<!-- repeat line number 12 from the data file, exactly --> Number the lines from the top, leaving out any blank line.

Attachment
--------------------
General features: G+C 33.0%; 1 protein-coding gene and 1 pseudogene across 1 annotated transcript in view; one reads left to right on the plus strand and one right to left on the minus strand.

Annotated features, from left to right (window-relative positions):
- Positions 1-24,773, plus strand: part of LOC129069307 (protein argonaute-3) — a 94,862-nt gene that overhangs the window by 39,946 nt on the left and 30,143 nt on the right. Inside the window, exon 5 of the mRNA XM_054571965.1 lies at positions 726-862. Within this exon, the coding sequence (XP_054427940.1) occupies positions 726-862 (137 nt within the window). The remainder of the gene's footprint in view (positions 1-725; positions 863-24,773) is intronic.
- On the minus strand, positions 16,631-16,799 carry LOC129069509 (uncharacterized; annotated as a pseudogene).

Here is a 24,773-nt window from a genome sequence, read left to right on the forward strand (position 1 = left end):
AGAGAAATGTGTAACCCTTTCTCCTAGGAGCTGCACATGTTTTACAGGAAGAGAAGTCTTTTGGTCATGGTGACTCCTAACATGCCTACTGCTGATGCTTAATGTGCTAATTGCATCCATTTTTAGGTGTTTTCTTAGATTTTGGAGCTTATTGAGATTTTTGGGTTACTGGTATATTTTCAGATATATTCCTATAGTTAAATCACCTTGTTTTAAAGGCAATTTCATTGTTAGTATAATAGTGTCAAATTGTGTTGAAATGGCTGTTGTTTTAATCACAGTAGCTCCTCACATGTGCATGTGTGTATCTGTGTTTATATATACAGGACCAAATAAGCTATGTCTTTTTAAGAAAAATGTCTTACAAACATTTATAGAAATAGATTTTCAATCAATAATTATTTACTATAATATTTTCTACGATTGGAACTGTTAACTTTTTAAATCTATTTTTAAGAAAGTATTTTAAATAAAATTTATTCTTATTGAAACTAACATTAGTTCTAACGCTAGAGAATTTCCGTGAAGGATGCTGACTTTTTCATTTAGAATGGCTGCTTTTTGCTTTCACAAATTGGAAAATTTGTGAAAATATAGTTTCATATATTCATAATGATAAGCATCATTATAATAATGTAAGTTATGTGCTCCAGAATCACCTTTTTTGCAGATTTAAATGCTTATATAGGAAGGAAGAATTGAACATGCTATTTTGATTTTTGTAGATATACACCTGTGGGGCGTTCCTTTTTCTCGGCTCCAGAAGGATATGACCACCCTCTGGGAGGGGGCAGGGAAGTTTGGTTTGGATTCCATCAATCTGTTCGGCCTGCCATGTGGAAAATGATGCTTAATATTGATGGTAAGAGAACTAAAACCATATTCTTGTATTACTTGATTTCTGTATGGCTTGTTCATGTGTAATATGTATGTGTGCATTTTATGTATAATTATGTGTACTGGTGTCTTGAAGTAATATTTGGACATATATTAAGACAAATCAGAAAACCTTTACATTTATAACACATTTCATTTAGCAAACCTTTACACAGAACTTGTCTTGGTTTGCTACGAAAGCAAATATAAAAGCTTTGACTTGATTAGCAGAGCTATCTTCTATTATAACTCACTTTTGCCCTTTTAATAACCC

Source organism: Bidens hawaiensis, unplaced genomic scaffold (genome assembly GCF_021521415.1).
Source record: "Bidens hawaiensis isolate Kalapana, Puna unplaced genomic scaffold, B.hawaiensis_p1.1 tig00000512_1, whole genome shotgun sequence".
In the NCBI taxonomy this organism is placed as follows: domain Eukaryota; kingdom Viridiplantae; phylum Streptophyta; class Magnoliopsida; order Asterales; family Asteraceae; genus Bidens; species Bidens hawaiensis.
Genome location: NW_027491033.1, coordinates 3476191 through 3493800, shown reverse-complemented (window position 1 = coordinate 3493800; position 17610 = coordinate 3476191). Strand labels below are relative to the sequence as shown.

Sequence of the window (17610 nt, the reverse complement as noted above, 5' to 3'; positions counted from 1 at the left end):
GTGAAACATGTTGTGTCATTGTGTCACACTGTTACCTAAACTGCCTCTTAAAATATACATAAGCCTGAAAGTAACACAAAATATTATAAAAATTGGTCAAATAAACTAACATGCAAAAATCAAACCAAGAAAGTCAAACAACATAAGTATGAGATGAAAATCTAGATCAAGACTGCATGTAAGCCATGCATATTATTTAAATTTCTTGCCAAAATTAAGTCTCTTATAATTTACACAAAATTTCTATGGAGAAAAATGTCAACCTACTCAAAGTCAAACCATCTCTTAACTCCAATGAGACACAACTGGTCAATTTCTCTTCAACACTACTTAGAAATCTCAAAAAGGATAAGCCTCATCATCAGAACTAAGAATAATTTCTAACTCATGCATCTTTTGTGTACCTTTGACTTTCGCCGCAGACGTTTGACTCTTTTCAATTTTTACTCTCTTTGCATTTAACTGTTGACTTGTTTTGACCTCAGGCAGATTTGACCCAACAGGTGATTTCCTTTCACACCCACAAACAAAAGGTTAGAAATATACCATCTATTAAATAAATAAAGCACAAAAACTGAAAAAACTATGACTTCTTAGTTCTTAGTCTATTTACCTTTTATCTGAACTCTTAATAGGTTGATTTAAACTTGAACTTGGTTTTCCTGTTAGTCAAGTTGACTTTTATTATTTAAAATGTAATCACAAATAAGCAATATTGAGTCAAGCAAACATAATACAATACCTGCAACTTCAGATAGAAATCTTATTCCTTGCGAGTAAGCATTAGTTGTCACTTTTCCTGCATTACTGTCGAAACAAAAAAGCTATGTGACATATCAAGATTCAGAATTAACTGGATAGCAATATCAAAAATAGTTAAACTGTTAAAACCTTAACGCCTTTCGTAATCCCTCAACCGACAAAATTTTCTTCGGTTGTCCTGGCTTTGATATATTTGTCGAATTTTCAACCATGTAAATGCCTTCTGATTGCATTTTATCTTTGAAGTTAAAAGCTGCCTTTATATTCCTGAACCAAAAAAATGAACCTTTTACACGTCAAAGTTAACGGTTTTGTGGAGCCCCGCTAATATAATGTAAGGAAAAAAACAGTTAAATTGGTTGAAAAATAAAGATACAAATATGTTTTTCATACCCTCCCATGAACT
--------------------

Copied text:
GTGAAACATGTTGTGTCATTGTGTCACACTGTTACCTAAACTGCCTCTTAAAATATACATAAGCCTGAAAGTAACACAAAATATTATAAAAATTGGTCAAATAAACTAACATGCAAAAATCAAACCAAGAAAGTCAAACAACATAAGTATGAGATGAAAATCTAGATCAAGACTGCATGTAAGCCATGCATATTATTTAAATTTCTTGCCAAAATTAAGTCTCTTATAATTTACACAAAATTTCTATGGAGAAAAATGTCAACCTACTCAAAGTCAAACCATCTCTTAACTCCAATGAGACACAACTGGTCAATTTCTCTTCAACACTACTTAGAAATCTCAAAAAGGATAAGCCTCATCATCAGAACTAAGAATAATTTCTAACTCATGCATCTTTTGTGTACCTTTGACTTTCGCCGCAGACGTTTGACTCTTTTCAATTTTTACTCTCTTTGCATTTAACTGTTGACTTGTTTTGACCTCAGGCAGATTTGACCCAACAGGTGATTTCCTTTCACACCCACAAACAAAAGGTTAGAAATATACCATCTATTAAATAAATAAAGCACAAAAACTGAAAAAACTATGACTTCTTAGTTCTTAGTCTATTTACCTTTTATCTGAACTCTTAATAGGTTGATTTAAACTTGAACTTGGTTTTCCTGTTAGTCAAGTTGACTTTTATTATTTAAAATGTAATCACAAATAAGCAATATTGAGTCAAGCAAACATAATACAATACCTGCAACTTCAGATAGAAATCTTATTCCTTGCGAGTAAGCATTAGTTGTCACTTTTCCTGCATTACTGTCGAAACAAAAAAGCTATGTGACATATCAAGATTCAGAATTAACTGGATAGCAATATCAAAAATAGTTAAACTGTTAAAACCTTAACGCCTTTCGTAATCCCTCAACCGACAAAATTTTCTTCGGTTGTCCTGGCTTTGATATATTTGTCGAATTTTCAACCATGTAAATGCCTTCTGATTGCATTTTATCTTTGAAGTTAAAAGCTGCCTTTATATTCCTGAACCAAAAAAATGAACCTTTTACACGTCAAAGTTAACGGTTTTGTGGAGCCCCGCTAATATAATGTAAGGAAAAAAACAGTTAAATTGGTTGAAAAATAAAGATACAAATATGTTTTTCATACCCTCCCATGAACT